Aperion Cyberstorm – Review
Follow Genre: Twin-Stick Shooter
Developer: aPriori Digital
Publisher: aPriori Digital
Platform: PC, Switch, Wii U
Tested on: PC

Aperion Cyberstorm – Review

Site Score
Good: Good atmosphere with little effort
Bad: Every minute of gameplay is the same.
User Score
(2 votes)
Click to vote
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Rating: 5.5/10 (2 votes cast)

Lately, the Nintendo Switch got more and more indie games. Logical, knowing they often are accessible, easy-to-play games that are good for a 5-minute bus ride as well as an hour-long gaming session in bed, covered in pizza crumbs and dirty socks. Aperion Cyberstorm, available for Switch, Wii U and PC, is one of those games. It’s a twin-stick shooter, meaning it’s best played with a controller because you can accurately aim and move in any wanted direction. 

Aperion Cyberstorm logo


At the start of the story, you are quickly thrown into an event where ”an alliance of enemies” is coming towards your home after destroying numerous locations in the galaxy. The three of you, Kate, Joseph, and Sam, start to flee at the same moment the bombs start to fall. Barely making it out alive, Kate’s A.I companion teleports all three of you to a safer location. Having some busted circuits, however, you get split up as soon as you are teleported. Knowing where to meet, you try to reach the place in time playing as Kate, but for some reason, Joseph and Sam use the terminal to travel further without you, not only leaving you behind with your A.I but also draining the power cells. This drainage ensures you are stuck for two entire years trying to juice up the power without success. As you try to advance through a maze of enemies and empty corridors that appear one room at a time, you slowly learn more about the story while searching for your lost (traitorous?) friends.

Aperion Cyberstorm


Simple, colorful, effective. The graphics aren’t so amazing with their square tiles, minimalistic rooms, and simplistic enemy design, but they do have some clear communication in what purpose they have. Basically, it’s very obvious that it’s just you and maybe a friend versus different enemies. By studying them you will quickly notice their looks and abilities which define if they will fight you or support their allies. You have some smaller suicide divers that try to run into you, some mines that explode into bullets once you kill them, healers, large tanky vessels and more. All this takes place in some dark rooms where only a few lights give color besides the neon-filled battle that takes place pretty much all the time.

Aperion Cyberstorm 4


The background tracks are good, maybe even the best part of the game. There are parts where the sound could actually measure up to other great indie titles such as Faster than light or Magicite. It adds more fun to the action thanks to a combination of retro-styled tracks as well as a bit more modern upbeat dance. Sound effects are, much like the graphics, rather generic but effective. Most of the time you will hear a lot of explosions and money grabbing sounds.


As a twin-stick shooter, Aperion Cyberstorm pretty much does what it intends to do. Bringing chaos to a spacious battlefield where you try to outmaneuver the enemy while shooting them in the face at the same time. That being said, it’s pretty much all the game does. If it wasn’t for the small pieces of the story being delivered to you the further you get, it would pretty much be clearing room after room, wave after wave for too long. Especially when knowing there will be little change in the already basic environment.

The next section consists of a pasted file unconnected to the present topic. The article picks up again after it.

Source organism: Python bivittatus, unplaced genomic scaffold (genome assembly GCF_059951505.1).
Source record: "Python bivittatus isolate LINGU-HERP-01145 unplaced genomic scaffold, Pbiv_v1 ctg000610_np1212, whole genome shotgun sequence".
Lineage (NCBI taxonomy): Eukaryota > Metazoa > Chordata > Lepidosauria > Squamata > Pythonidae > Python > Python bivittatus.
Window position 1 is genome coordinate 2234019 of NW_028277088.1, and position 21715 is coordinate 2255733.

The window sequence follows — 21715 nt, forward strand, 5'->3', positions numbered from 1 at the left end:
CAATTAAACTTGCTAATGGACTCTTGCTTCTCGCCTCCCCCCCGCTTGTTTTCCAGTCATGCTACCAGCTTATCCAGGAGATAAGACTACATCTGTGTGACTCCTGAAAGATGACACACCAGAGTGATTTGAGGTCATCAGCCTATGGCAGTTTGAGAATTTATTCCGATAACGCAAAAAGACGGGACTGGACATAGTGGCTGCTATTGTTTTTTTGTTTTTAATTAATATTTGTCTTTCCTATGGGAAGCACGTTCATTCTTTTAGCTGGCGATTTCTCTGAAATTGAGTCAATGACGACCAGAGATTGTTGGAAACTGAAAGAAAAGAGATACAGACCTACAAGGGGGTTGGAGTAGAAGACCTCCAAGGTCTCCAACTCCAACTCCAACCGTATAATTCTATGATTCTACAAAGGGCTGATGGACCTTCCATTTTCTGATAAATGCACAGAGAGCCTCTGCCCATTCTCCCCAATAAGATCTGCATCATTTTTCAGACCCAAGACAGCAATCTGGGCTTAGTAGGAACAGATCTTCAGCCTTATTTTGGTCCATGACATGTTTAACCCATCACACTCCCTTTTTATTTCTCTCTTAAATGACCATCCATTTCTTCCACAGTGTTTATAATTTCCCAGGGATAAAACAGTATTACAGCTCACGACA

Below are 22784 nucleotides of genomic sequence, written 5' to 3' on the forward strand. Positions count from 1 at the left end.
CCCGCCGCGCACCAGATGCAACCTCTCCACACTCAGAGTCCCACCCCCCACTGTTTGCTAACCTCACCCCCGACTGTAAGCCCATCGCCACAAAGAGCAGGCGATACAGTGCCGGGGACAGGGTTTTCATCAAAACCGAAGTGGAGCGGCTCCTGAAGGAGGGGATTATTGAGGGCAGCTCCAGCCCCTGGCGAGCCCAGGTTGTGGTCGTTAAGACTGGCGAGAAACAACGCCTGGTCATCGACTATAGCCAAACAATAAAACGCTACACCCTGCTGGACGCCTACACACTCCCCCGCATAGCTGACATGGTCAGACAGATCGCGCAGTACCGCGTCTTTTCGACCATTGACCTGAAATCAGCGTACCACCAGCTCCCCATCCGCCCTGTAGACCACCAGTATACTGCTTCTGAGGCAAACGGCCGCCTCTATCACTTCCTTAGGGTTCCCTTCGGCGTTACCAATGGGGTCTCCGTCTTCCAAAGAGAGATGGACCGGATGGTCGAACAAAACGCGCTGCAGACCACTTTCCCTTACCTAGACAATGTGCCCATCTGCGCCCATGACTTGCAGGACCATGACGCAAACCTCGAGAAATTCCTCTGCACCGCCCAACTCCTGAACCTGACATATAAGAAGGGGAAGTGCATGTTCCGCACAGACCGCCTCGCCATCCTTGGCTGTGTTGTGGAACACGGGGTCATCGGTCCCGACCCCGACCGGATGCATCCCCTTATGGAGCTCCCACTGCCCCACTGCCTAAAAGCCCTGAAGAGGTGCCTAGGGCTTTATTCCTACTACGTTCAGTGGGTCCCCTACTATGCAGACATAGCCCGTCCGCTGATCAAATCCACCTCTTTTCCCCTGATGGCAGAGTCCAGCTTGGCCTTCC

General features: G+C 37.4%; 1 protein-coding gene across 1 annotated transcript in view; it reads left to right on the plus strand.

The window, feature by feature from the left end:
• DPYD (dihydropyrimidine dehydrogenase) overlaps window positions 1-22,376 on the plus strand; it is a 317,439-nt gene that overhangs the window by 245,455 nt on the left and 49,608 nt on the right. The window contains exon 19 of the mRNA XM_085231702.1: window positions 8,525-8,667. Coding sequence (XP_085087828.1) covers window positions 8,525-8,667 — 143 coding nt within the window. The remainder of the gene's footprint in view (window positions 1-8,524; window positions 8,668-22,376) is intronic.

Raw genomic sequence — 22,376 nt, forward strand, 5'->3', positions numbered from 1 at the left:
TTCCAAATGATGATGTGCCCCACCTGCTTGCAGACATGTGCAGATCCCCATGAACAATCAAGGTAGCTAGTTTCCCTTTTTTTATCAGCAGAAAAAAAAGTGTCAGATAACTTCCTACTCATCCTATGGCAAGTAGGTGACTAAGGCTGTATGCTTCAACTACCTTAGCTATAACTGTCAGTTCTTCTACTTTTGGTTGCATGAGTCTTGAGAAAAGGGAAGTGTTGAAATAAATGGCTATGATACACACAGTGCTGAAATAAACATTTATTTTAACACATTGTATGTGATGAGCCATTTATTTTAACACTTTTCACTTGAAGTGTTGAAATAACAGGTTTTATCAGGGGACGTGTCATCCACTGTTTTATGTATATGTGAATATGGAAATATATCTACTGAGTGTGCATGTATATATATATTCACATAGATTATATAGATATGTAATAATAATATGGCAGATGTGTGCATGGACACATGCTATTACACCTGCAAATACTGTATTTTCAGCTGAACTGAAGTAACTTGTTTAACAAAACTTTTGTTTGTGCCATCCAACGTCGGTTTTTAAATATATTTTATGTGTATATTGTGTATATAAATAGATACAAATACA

Aperion Cyberstorm 2

There is some change being brought by the ”leveling” system. It doesn’t really affect that much though. You can choose between a ship in between parts of the story you try to complete and find new ships or upgrades as you go. Also, you get to use two different abilities at a time, such as a close range shotgun spray or an activated rapid fire mode. Abilities have a certain cooldown period of time, making them act almost the same as a way to temporarily be stronger than the hordes of enemy ships flying towards you. Besides that, however, it’s pretty much the same. You fly from room to room, bounce your head to the beat while shooting baddies, and try to not get bored by repeating this step over and over. At times, you will also find upgrades like elements where ice freezes your opponents and fire slowly damages them, but it’s really far from enough to stay entertaining in means of diversity.

If you do want to try this game anyway, maybe try to play it with a friend and also make sure to check out the Onslaught mode where you try to survive for as long as possible. They are small additions compared to the basic repetitions, but they are small additions that might just let you enjoy the game a bit longer.

Aperion Cyberstorm 1


Aperion Cyberstorm gives you what you would expect, but is also a bit disappointing in what it could have been. The environment and enemies feel like there simply hasn’t been enough work put into the game. It can be enjoyable for short burst of time but lacks depth and artistic touches besides its story. Even though the sound design stands firmly, this is not enough to make it something lasting and truly worthwhile. It’s variation or rogue elements, after all, that makes twin-stick shooters last longer, something which Aperion Cyberstorm simply lacks.

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Rating: 5.5/10 (2 votes cast)
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Aperion Cyberstorm - Review, 5.5 out of 10 based on 2 ratings

I'm a game designer, developer, and reviewer. I've been reviewing for 3rd-strike.com since 2017.

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